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Cashflow Control – Making Sure You Don’t Run Out of Money

Cashflow is king

Cashflow is king when it comes to running a small business.

In business, you can make any number of profits (or losses) for tax purposes – but you can only run out of money once. As the name suggests, cashflow management is all about managing the movement of dollars in and out of your bank account, by understanding how a business works, having access to adequate working capitalm, and adopting a planned and proactive approach.

Running out of cash is stressful, embarrassing, and not good for your wellbeing. Then there are the additional costs and finance charges that generally follow. The following tips will help you come to grip with your cashflow needs and work with your accountant and finance team to put the right cashflow strategies in place.

Cashflow is king.

Cashflow is king.

1. The first step in understanding and accepting the amount of working capital your
business needs to operate.

How much inventory do you hold? How far behind in invoicing are you, or how much cash is tied up in work in progress? What do your customers owe you? How long does it take from paying your suppliers for the materials to extracting cash from your customers? All these will soak up your cash like rain in a desert.

2. Next, ensure your business has enough cash to fund your working capital needs.

The Rule of Thumb is often keeping three months worth of outgoings in the bank for a rainy day. If you find it difficult to accumulate this cash in the business, then make sure you have a buffer of some sort, either personal funds available or an overdraft or revolving credit facility. Or maybe cut your drawings, as retained profits are by far the best and cheapest source of working capital.

3. Plan ahead.

No good finding out in your quiet season that you cannot survive until things pick up AFTER you’ve already reviewed and agreed your borrowing facilities with your bankers at your annual review some months ago. Prepare BOTH budgets and cashflow forecasts for the coming year. If you find it difficult to predict your sales, complete all the outgoings first, and then see what sales you need to cover your outgoings. At least then you have a target.

4. Monitor month by month.

Know what your monthly spend is and review your actual cashflows every month against the budget and cashflow forecasts. This provides you with early warning signs for upcoming shortfalls, when payment arrangements might need to be arranged with, for example, the ATO. Problem sorted, and no last minute panic and stress!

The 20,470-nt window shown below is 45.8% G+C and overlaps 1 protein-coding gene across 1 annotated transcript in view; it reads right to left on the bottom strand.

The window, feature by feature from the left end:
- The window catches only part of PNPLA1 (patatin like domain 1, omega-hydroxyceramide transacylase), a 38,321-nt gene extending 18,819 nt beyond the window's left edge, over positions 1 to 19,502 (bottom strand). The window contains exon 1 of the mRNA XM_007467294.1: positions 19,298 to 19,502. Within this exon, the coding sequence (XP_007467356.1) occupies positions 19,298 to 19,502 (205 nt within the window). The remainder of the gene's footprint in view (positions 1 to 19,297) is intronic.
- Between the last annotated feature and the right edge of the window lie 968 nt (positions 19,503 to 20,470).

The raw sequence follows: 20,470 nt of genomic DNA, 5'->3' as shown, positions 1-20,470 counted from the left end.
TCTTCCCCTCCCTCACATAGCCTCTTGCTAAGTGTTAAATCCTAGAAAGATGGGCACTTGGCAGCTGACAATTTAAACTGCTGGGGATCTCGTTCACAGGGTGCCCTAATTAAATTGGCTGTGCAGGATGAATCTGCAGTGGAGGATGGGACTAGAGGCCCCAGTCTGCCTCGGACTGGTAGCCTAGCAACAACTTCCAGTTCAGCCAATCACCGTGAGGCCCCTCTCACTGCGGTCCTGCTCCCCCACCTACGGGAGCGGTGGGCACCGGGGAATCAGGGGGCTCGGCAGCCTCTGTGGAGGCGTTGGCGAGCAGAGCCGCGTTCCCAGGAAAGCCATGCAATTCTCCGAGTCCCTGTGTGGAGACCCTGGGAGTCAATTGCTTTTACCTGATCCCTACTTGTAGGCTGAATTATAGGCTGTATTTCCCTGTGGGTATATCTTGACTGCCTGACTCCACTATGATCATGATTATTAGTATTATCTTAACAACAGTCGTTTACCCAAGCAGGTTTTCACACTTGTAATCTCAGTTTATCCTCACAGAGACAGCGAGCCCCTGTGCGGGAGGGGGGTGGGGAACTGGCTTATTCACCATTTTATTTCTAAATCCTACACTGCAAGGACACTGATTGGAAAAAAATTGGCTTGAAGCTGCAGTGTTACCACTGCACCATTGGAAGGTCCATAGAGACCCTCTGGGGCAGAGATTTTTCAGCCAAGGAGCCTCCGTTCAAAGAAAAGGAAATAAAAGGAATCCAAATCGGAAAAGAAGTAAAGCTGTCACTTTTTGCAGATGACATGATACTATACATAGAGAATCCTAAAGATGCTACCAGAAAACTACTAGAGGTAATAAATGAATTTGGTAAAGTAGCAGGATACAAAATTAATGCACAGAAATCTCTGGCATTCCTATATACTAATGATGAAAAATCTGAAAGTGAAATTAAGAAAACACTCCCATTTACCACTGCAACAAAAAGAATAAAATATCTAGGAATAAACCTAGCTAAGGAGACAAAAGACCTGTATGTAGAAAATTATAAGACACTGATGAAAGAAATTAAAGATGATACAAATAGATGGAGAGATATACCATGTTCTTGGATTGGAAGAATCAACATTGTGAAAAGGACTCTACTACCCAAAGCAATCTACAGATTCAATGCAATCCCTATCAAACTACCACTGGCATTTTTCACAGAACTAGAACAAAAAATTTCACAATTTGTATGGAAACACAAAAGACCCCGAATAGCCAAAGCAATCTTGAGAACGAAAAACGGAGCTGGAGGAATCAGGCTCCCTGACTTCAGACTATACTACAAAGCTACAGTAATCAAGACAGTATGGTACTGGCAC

5. Review critical cashflow systems.

Do you forget to invoice customers? Do you invoice as you go or just at the month end? How quickly do you collect your accounts receivables? Many do not even know how much is owed to them by their customers or how much they owe to suppliers. Do you capture all time, costs or disbursements to invoice? When was the last time you checked suppliers costs to ensure you haven’t been overcharged or been billed for items you haven’t received?

6. Speed up your cash conversion cycle.

This measures the time span between a business disbursing and collecting cash. 180 days or more is very common, especially in manufacturing or businesses with inventory. Ask for a deposit, put customers on retainers or get them to pay monthly. Cut your inventory levels, maybe by arranging for your suppliers to deliver the same or next day, or negotiate longer payment terms. Many businesses who focus on this get the cycle way below the 180 days cycle.

7. Make it as easy as possible for customers to pay you.

Always quote your bank account number on your invoices, and ask for direct credits or automated payments. Accept EFTPOS and credit cards, and set up a PayPal account on your website. Why wait for a cheque to be posted in this day and age?

8. Always be on the lookout for ways to cut costs or improve revenue.

If something or someone does not save money or produce income, question its value. Review your suppliers, phase out products or service lines that do not fully contribute, fire your ten worst customers and bite the bullet with difficult or unproductive team members.

To discuss how to implement strategies to improve your business cashflow, contact Affinitas Accounting on 07 3359 5244 or email . Alternatively, you can reach us on Messenger below.

Message Affinitas on Messenger todaySource: Roberts, Nick. 8 Tips for managing your cash flow. MYOB, 4 Oct 2012.

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